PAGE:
In Fig. 4(c), the terahertz electric field for a burst of N = 32, τ = 400 fs pulses separated by 2 ps each are incident on a PPLN crystal phase-matched for 0.5 THz is shown. The conversion efficiency is maximized at L = 1.35 cm [See Fig. 2(c)]. The optical pump pulse sequence is depicted in Fig. 4(d). The inset in Fig. 4(d) shows the sequence of pulses separated by 2 ps each, corresponding to generation of 0.5 THz radiation. In line with the previous reasoning, the amplitude of the terahertz electric field increases up until the duration of the pump pulse has elapsed. Thereafter, a decline initially due to increasing absorption is observed. A third steeper drop, corresponding to a decline in overlap occurs at about = 123 ps. This corresponds to the time t = when the terahertz generated by the front of the pump pulse sequence at the beginning of the crystal has emerged.
In general, sequences of pump pulses, the terahertz electric field is proportional to, or the convolution of the pump intensity envelope with a sinusoidal function with a frequency of the phase-matched terahertz wave. However, most of the critical time instants described in the overlap process above are similar for various pulse sequence formats.
3.4 Optimizing the number of pulses in a sequence
A recurring theme in the various pulse formats described will be the optimal number of pump pulses in the sequence or the optimal value of the effective pulse duration [See Fig. 4(a)]. An intuitive estimate of this is obtained by examining the time scales of the optical pump pulse sequence and generated terahertz pulses as viewed at the end of a crystal of length L in Fig. 4(b). For most efficacious terahertz generation, temporal overlap between optical and terahertz pulses must be maximized. This translates to the condition.
However due to absorption delineated in Fig. 4(b), a trade-off exists. Since the absorption saturates after t = , the fraction of time over which absorption saturation is present must be minimized. Therefore, one would desire. Considering both constraints, an estimate for the optimal effective pulse length may be.
The maximum crystal length L = Lmax itself is set by the strongest limitation to terahertz generation. This approximate condition on the value of agrees well with various simulations from ensuing sections. Quantitative corrections to this picture appear upon considering details of the pump pulse envelope.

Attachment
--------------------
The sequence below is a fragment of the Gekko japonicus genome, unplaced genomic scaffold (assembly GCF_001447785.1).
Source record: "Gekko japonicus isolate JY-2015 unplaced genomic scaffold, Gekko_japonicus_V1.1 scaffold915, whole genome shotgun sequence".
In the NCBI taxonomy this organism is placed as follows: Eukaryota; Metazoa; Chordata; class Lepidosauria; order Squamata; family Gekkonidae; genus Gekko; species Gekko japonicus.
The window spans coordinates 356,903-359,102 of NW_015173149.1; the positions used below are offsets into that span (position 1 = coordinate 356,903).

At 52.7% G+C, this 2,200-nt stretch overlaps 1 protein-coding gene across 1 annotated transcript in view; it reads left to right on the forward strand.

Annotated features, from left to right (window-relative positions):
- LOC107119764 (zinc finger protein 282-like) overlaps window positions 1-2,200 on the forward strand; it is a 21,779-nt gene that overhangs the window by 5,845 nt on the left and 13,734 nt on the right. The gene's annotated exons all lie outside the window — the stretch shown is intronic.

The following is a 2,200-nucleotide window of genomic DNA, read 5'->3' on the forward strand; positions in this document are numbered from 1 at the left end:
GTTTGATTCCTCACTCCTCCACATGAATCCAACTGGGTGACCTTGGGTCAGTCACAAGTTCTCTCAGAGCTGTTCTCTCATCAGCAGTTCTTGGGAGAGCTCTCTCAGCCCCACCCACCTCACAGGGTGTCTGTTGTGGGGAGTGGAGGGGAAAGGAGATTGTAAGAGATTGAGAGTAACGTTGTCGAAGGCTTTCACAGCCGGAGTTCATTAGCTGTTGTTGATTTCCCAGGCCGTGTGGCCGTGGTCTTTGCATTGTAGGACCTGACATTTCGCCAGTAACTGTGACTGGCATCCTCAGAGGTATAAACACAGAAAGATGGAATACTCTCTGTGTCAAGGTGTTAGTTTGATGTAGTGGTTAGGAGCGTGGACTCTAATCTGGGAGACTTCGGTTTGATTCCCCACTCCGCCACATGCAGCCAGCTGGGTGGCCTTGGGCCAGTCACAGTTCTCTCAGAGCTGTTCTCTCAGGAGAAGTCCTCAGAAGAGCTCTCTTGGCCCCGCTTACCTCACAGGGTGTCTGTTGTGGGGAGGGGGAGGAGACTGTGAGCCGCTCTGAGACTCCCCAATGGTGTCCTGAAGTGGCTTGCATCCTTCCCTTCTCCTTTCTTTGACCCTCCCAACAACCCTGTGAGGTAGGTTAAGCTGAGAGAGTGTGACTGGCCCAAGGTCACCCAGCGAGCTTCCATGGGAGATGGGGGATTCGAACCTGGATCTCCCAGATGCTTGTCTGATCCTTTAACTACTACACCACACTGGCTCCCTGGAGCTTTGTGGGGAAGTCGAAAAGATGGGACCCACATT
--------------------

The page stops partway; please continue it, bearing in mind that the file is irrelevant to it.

3.5 Simulation methods and parameters
All ensuing calculations assume MgO doped (5% mol.) congruent lithium niobate as the nonlinear material. The crystal temperature is fixed at 100K. Material and other parameters used in the calculations are tabulated below.
The large cascading of the optical spectrum and long terahertz pulses necessitate simulations with large time-bandwidth products. The accuracy of simulations was verified by examining the numerical conservation of total energy (Appendix C). A bandwidth of 300 THz, a frequency resolution of 0.5 GHz and spatial resolution of 1.25 µm is necessary. For PPLN lengths of ≤ 5 cm, this translates to computational domain sizes with dimensions of 600,000 × 40,000 or 24 billion.
The direct optimization of the numerical solution to Eqs. (1)-(2) is thus impractical. Fast analytic calculations based on Eq. (5) are therefore used to obtain optimal pump parameters for maximizing conversion efficiency. Full numerical solutions are then performed to obtain accurate values of (i) conversion efficiency, (ii) peak electric field, (iii) terahertz pulse durations and (iv) optimal crystal lengths corresponding to these optimal pump parameters.
4.1 Burst pulse format
We further analyze terahertz generation due to a burst of N pump pulses with equal intensity. The electric field envelope of such a train is given by. Here, τ is the FWHM pulse duration of each pulse. The pulses are separated from each other by a time. The FWHM duration, where is the e−2 pulse duration. Using Eq. (5), we obtain the following closed form expression for the spectral component in the undepleted limit.
Inspecting Eq. (8), the optimal value of the pre-factor for, or for integral multiples of the time period of the phase-matched terahertz wave as was illustrated in Section 3.1. Assuming this condition, it is evident from Eq. (8) that the conversion efficiency scales as since the total pump fluence Fpump scales as due to damage limitations. From the first exponential term within brackets, we see how the GVD-MD term results in the spreading of the pump pulse in time. The second term within brackets corresponds to terahertz absorption which results in the saturation of conversion efficiency over crystal length [See Fig. 2(a)-(b)]. For, the conversion efficiency gradually vanishes due to reduction in peak intensity by spreading of the pulse in time, albeit rather slowly for small (e.g. in Table 1.). For example, a τ = 400 fs pulse only suffers a pulse duration increase of less than 5 fs over 2 cm of propagation in lithium niobate. Furthermore, the pulse-spreading effect is less prevalent when the optical spectrum of the pulse is continuously increasing, as is the case with the numerical simulations based on Eqs. (1)-(2).
Equation (8) is sufficient to predict behavior at low conversion efficiencies [sub-percent level, see Fig. 5(c)] when the undepleted pump approximation holds. For instance, it produces good quantitative agreement with the experiments reported in . These experiments involved impinging PPLNs phase-matched for terahertz generation at 552 GHz at 100 K with a single pump pulse from a Titanium Sapphire (Ti:Sa) laser system centered at 800 nm with FWHM durations in the range of 160fs to 190 fs and peak fluences ranging between 16 and 23 mJ/cm2. Corresponding to these parameters, Eq. (8) predicts conversion efficiencies of 0.08-0.13% at 100K which is in agreement with the experimentally reported value of 0.12%. Note, in order to correspond to the experimental situation, Eq. (8) has to be corrected for Fresnel reflections (~54% terahertz transmission for lithium niobate) and averaging effects due to Gaussian transverse intensity variations (a factor of 0.5).